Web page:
The Prescription for Speech Delivered at SpeechTEK 2011
NEW YORK (SpeechTEK 2011) — Ordinarily, a conference’s closing remarks are supposed to give attendees a positive takeaway, but this year’s ending keynote August 10 posed a challenge.
Conference co-chairs Jim Larson and Susan Hura both maintained that people still hate using interactive voice response (IVR) systems and urged attendees to improve them at all costs.
“The current state of the speech industry is not very happy,” said Hura, president of SpeechUsability. “Speech in the IVR context is not winning rave reviews from the general public. People by and large have a negative opinion of this technology.”
Larson shared a similar outlook. “IVRs are giving speech a bad name,” he said. “Let’s clean them up.”
As proof of customer dissatisfaction with IVRs, both speakers cited the growing number of companies promising customers that they will speak to a live person rather than an IVR when they call, and the continuing presence of sites, like GetHuman.com, that deliver ways for consumers to bypass IVR menus when calling a customer service line.
To make matters worse, the speech-enabled IVR is no longer “the only kid in the sandbox,” Larson added. “IVR must play nicely with the other kids.”
Among the other kids, Larson referred to mobile and multimodal applications that rely on many other input and output formats. In fact, very few mobile applications rely on speech as the main interface, both Larson and Hura noted. In response, the industry will need to develop applications “with multiple interfaces that are quick, friendly, and easy to understand,” Larson said.
He then outlined the following six-part prescription for moving the speech industry forward:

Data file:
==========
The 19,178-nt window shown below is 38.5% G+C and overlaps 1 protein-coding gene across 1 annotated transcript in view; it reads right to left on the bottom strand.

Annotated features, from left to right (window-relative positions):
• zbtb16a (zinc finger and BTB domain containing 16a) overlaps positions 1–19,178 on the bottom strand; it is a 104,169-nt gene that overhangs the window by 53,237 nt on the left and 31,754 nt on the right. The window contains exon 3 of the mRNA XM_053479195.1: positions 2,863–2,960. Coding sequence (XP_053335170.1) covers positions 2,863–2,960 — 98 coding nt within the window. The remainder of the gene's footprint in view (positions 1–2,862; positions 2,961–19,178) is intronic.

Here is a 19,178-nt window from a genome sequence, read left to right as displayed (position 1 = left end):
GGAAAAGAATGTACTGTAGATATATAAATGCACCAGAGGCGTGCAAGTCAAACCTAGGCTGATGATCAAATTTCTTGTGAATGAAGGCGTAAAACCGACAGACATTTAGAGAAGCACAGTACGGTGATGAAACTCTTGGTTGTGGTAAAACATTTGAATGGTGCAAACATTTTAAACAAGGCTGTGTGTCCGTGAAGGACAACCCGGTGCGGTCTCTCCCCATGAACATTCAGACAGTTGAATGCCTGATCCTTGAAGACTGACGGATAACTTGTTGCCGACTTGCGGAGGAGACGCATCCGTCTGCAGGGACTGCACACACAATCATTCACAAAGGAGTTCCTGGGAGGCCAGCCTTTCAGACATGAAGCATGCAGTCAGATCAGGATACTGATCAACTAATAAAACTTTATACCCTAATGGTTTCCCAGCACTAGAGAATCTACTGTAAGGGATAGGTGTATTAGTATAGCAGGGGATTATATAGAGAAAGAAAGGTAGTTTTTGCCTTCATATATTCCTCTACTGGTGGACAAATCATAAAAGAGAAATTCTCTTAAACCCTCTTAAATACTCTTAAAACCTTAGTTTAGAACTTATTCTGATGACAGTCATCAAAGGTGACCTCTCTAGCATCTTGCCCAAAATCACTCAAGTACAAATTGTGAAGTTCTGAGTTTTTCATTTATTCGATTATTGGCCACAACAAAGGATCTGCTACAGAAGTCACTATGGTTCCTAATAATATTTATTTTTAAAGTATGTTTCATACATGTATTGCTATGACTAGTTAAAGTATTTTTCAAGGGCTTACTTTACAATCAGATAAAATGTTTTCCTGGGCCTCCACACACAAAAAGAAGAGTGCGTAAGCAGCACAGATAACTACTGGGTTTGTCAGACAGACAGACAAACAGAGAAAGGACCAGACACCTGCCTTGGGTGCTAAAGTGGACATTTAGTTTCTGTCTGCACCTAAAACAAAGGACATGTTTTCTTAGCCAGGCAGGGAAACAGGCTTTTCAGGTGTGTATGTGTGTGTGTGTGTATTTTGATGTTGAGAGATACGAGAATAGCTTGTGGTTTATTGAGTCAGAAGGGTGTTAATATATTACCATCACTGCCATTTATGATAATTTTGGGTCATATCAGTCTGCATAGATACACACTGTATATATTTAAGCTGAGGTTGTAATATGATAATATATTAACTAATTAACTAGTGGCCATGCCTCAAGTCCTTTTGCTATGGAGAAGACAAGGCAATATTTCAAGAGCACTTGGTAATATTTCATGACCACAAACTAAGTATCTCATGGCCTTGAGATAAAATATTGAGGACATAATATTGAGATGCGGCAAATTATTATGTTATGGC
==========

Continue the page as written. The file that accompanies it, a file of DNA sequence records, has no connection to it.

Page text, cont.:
1. Improve your company’s IVR rating to greater than 4 out of 5.
2. Publish a definitive set of user interface guidelines for multimodal mobile applications based on experimental results.
3. Create a collection of world-class multimodal mobile applications.
4. Grow IVR apps into multimodal mobile apps.
5. Develop new multimodal mobile applications.
6. Develop and publish best practices for multimodal mobile apps.
As part of his prescription for the industry, Larson also suggested that developers do away with proprietary systems and platforms and, instead, build to industry standards that provide greater integration and portability. “You can write a native app for each platform—Apple’s iOS, Windows, and Android—but wouldn’t it be better if one app could work on them all?” he asked. Larson suggested using standard languages and programming interfaces, such as VoiceXML or HTML5.
Hura’s prescription contained only three parts:
1. Figure out where speech makes sense. It has to fit within the user’s need and context of use.
2. Make speech work flawlessly by reducing the number of recognition errors.
3. Set the bar higher than just usability in terms of metrics.
She defined usability as the ability of the customer to do what the system was designed for.
“That’s not good enough anymore,” she said, arguing that applications should be valuable, in that they solve a real problem for customers; pleasant; efficient, so they don’t waste callers’ time; and transparent, so they don’t get in the way of what the caller wants to do.
“Thus far, in terms of providing value, efficiency, and a pleasant interface, we have failed,” Hura said. “What we are doing as an industry is too little, too late. We have not done enough to provide excellent customer experiences.”
She also advocated for fellow designers to “make capturing user feedback as important as gathering requirements from the business stakeholders.”
News Editor Leonard Klie can be reached at email@example.com.